We’ll soon see whether the lure of all that federal money will soften the union position and change the political climate in Albany. If it does, Bloomberg and Klein—who are determined reformers and desperate for the money—would have a chance to turn the U.F.T. contract into something other than a straitjacket when it comes up for renewal, in October. The promise of school funds might also push the legislature, which controls issues such as tenure, to allow a loosening of the contract’s job-security provisions and to repeal the law that forbids test scores to be used to evaluate teachers. If the stimulus money does not push the U.F.T. and the legislature to permit these changes, and if Duncan and Obama are serious about challenging the unions that are the Democrats’ base, the city and the state will miss out on hundreds of millions of dollars in education aid. More than that, publicly educated children will continue to live in an alternate universe of reserve-list teachers being paid for doing nothing, Rubber Roomers writing mission statements, union reps refereeing teacher-feedback sessions, competence “hearings” that are longer than capital-murder trials, and student-performance data that are quarantined like a virus. As the Manhattan Rubber Room’s poster says, it’s the children, not the teachers, who are fragile and need to be handled with care.

ILLUSTRATION: Richard Thompson

Sunday, August 23, 2009

Ravitch: Obama's Awful Education Plan

Obama's Awful Education Plan

By Diane Ravitch

No group had greater hopes for President Obama and his promise of change than the nation's teachers. Poll after poll showed that they despised President Bush's "No Child Left Behind" (NCLB) law with its demand for testing, testing, testing. When asked, teachers said that NCLB was driving out everything except reading and math, because they were the only subjects that counted. Science, the arts, history, literature, geography, civics, all gave way to make more time for students to take practice tests in reading and math. In some districts, the time set aside for practice tests consumed hours of every school day.

NCLB was a failure, and not just because teachers didn't like it. Test scores inched up, but no more than they had before NCLB was passed. Scores on college-entrance exams remained stagnant. Just last week, the ACT reported that only 23% of the class of 2009 was prepared to earn as much as a C average in college. ACT tests over a million students, not only in reading and math, but also in science and social studies. ACT found that more than three-quarters of this year's graduates--who were in fifth grade when NCLB was passed--are not ready for college-level studies.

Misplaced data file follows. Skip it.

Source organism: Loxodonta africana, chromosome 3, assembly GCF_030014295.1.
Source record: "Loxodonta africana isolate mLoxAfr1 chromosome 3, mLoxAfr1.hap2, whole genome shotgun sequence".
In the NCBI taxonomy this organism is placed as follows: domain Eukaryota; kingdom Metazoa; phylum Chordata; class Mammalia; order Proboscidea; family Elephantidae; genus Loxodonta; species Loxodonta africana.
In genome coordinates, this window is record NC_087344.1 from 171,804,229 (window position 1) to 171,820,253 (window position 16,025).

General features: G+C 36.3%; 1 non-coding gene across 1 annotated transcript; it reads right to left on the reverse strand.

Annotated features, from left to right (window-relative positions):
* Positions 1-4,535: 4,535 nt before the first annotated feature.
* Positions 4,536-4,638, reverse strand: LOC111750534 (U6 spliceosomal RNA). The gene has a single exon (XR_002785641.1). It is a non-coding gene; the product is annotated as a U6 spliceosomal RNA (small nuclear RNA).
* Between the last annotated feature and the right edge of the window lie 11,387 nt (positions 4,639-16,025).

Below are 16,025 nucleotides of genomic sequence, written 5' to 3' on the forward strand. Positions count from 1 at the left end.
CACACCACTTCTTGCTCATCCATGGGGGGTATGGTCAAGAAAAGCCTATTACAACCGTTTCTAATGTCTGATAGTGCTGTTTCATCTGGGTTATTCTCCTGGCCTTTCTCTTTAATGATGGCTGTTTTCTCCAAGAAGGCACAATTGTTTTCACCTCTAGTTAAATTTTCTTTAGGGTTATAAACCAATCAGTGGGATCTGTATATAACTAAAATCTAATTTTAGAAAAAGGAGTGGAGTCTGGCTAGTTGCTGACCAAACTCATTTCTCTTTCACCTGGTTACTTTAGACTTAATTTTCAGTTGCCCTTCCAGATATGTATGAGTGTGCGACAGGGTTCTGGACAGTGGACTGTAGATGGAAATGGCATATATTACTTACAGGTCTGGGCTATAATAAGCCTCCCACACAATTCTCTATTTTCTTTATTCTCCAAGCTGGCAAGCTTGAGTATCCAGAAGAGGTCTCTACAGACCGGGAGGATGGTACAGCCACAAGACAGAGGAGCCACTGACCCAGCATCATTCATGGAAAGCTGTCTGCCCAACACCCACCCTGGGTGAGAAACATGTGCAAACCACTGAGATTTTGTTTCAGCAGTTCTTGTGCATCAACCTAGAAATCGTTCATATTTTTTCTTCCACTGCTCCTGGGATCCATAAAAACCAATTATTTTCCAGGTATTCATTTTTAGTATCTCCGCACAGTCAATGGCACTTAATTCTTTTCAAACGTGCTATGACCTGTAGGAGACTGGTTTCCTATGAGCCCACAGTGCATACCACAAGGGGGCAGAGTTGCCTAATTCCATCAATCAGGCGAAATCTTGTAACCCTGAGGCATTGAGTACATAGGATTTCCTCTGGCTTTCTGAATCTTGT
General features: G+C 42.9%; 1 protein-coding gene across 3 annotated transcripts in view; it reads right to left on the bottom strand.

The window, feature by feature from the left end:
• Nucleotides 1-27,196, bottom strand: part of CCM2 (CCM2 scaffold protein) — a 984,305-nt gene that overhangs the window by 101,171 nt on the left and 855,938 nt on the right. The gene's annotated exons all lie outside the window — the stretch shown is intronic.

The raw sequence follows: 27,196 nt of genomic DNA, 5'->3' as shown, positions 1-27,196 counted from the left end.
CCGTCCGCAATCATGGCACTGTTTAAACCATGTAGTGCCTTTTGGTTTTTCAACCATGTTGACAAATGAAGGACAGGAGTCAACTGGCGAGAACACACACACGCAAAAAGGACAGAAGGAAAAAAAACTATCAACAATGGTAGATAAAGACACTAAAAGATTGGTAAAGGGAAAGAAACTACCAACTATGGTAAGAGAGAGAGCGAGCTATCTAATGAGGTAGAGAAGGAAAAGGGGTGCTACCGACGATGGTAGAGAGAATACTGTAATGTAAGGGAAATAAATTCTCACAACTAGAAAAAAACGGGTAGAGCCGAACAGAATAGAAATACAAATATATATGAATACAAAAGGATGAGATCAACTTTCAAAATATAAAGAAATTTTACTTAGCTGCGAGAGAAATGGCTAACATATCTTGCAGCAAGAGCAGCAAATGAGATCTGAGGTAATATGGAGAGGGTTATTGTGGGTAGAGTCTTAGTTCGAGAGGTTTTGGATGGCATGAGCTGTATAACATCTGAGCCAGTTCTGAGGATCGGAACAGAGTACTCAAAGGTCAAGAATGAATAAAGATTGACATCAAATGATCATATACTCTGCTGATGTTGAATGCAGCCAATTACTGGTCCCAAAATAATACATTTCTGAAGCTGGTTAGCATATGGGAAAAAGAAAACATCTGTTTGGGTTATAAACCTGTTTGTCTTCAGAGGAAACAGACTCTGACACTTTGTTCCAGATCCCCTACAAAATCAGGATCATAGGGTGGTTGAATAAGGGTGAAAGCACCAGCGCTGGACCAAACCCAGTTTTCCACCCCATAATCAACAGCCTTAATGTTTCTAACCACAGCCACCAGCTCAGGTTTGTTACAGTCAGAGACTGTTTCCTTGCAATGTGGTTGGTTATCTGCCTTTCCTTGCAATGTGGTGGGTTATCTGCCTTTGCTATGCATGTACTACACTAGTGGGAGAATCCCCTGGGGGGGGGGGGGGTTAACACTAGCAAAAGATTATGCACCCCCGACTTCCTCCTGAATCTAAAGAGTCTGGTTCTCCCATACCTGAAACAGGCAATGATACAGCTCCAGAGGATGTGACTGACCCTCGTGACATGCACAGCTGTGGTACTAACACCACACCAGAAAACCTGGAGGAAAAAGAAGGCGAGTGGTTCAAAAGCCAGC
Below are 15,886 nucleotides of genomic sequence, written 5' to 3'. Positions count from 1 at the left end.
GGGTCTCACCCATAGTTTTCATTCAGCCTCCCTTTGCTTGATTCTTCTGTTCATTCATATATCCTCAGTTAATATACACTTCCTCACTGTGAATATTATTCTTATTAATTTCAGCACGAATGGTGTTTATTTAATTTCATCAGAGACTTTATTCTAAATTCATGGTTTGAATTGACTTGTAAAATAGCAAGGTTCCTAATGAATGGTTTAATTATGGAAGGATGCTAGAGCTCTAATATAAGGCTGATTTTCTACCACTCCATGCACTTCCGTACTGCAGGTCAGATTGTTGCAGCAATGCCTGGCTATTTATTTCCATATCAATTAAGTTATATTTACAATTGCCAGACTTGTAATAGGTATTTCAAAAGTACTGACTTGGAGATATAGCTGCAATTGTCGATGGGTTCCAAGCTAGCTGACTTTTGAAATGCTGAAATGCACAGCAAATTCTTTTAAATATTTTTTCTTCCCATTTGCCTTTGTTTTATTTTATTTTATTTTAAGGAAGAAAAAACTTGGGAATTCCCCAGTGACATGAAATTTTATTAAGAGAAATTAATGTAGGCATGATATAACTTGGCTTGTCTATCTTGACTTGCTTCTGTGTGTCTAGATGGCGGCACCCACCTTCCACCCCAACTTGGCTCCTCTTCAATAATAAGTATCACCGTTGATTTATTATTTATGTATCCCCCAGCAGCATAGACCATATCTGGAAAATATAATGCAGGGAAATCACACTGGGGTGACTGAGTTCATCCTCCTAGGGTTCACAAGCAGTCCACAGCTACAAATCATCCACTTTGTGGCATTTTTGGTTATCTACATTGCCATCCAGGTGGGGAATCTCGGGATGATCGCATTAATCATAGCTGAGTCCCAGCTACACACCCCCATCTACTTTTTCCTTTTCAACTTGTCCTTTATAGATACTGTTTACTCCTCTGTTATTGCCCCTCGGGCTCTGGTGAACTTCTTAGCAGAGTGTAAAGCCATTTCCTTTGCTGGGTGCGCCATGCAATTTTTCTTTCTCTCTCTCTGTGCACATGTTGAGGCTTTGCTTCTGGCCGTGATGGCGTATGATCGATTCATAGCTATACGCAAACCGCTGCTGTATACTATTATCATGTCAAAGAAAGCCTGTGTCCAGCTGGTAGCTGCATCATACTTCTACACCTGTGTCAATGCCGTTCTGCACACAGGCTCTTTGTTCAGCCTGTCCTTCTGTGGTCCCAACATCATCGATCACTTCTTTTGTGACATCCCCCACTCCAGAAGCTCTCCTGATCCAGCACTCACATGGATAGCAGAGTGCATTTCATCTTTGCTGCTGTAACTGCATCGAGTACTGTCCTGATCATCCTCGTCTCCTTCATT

Part of the problem is that the tests on which so much attention is now lavished are low-level. Students don't have to know much to pass them.

Another part of the problem is that the states have been quietly but decisively lowering their expectations and passing students who know little or nothing. New Yo rk State's tests have recently been deconstructed and shown to be a sham. Diana Senechal, a New York City teacher, demonstrated on ( a few days ago that she (or anyone) could pass the New York state examinations in the middle school grades by guessing, not even looking at the content of the questions but just answering A, B, C, D, A, B, C, D, in order. Frederick Smith, an independent testing expert, determined that virtually every student got enough credit on the written portion of the state tests to be able to guess randomly on the multiple-choice questions and pass (

So, what is the Obama administration now doing? Its $4.3 Billion "Race to the Top" fund will supposedly promote "innovation." But this money will be used to promote privatization of public education and insist that states use these same pathetic tests to decide which teachers are doing a good job. With the lure of all that money hanging out there to the states, the administration is requiring that they remove all restrictions on the number of privately-managed charter schools that receive public dollars and that they use test results to evaluate teachers.